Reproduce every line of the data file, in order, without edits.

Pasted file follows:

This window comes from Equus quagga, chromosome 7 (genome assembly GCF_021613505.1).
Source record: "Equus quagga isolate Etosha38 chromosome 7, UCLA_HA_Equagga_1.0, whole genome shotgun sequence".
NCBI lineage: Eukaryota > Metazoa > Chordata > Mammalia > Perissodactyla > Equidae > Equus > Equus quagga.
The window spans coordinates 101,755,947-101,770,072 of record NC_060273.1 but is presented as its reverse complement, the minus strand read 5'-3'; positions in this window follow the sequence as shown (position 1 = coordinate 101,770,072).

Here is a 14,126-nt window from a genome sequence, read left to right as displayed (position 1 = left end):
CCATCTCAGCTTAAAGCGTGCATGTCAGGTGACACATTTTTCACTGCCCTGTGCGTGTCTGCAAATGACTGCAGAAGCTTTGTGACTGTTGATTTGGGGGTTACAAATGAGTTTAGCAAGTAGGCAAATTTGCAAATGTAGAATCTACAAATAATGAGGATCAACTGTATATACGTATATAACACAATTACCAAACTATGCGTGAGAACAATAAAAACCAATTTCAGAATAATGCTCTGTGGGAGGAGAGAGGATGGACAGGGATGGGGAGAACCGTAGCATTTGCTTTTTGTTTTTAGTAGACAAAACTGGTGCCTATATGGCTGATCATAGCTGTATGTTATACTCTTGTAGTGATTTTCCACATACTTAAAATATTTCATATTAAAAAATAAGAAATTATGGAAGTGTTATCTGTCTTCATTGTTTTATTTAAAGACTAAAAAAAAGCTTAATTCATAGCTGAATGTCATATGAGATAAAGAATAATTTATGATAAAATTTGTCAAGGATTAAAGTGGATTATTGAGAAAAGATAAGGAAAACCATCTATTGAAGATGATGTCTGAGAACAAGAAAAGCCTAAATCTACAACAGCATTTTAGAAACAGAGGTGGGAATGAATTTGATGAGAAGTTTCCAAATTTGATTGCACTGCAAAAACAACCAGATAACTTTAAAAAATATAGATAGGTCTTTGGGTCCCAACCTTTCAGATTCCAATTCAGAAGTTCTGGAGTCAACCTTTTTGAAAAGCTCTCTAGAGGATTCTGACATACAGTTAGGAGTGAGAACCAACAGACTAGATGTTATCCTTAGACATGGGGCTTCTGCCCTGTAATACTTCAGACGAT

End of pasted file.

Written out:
This window comes from Equus quagga, chromosome 7 (genome assembly GCF_021613505.1).
Source record: "Equus quagga isolate Etosha38 chromosome 7, UCLA_HA_Equagga_1.0, whole genome shotgun sequence".
NCBI lineage: Eukaryota > Metazoa > Chordata > Mammalia > Perissodactyla > Equidae > Equus > Equus quagga.
The window spans coordinates 101,755,947-101,770,072 of record NC_060273.1 but is presented as its reverse complement, the minus strand read 5'-3'; positions in this window follow the sequence as shown (position 1 = coordinate 101,770,072).

Here is a 14,126-nt window from a genome sequence, read left to right as displayed (position 1 = left end):
CCATCTCAGCTTAAAGCGTGCATGTCAGGTGACACATTTTTCACTGCCCTGTGCGTGTCTGCAAATGACTGCAGAAGCTTTGTGACTGTTGATTTGGGGGTTACAAATGAGTTTAGCAAGTAGGCAAATTTGCAAATGTAGAATCTACAAATAATGAGGATCAACTGTATATACGTATATAACACAATTACCAAACTATGCGTGAGAACAATAAAAACCAATTTCAGAATAATGCTCTGTGGGAGGAGAGAGGATGGACAGGGATGGGGAGAACCGTAGCATTTGCTTTTTGTTTTTAGTAGACAAAACTGGTGCCTATATGGCTGATCATAGCTGTATGTTATACTCTTGTAGTGATTTTCCACATACTTAAAATATTTCATATTAAAAAATAAGAAATTATGGAAGTGTTATCTGTCTTCATTGTTTTATTTAAAGACTAAAAAAAAGCTTAATTCATAGCTGAATGTCATATGAGATAAAGAATAATTTATGATAAAATTTGTCAAGGATTAAAGTGGATTATTGAGAAAAGATAAGGAAAACCATCTATTGAAGATGATGTCTGAGAACAAGAAAAGCCTAAATCTACAACAGCATTTTAGAAACAGAGGTGGGAATGAATTTGATGAGAAGTTTCCAAATTTGATTGCACTGCAAAAACAACCAGATAACTTTAAAAAATATAGATAGGTCTTTGGGTCCCAACCTTTCAGATTCCAATTCAGAAGTTCTGGAGTCAACCTTTTTGAAAAGCTCTCTAGAGGATTCTGACATACAGTTAGGAGTGAGAACCAACAGACTAGATGTTATCCTTAGACATGGGGCTTCTGCCCTGTAATACTTCAGACGAT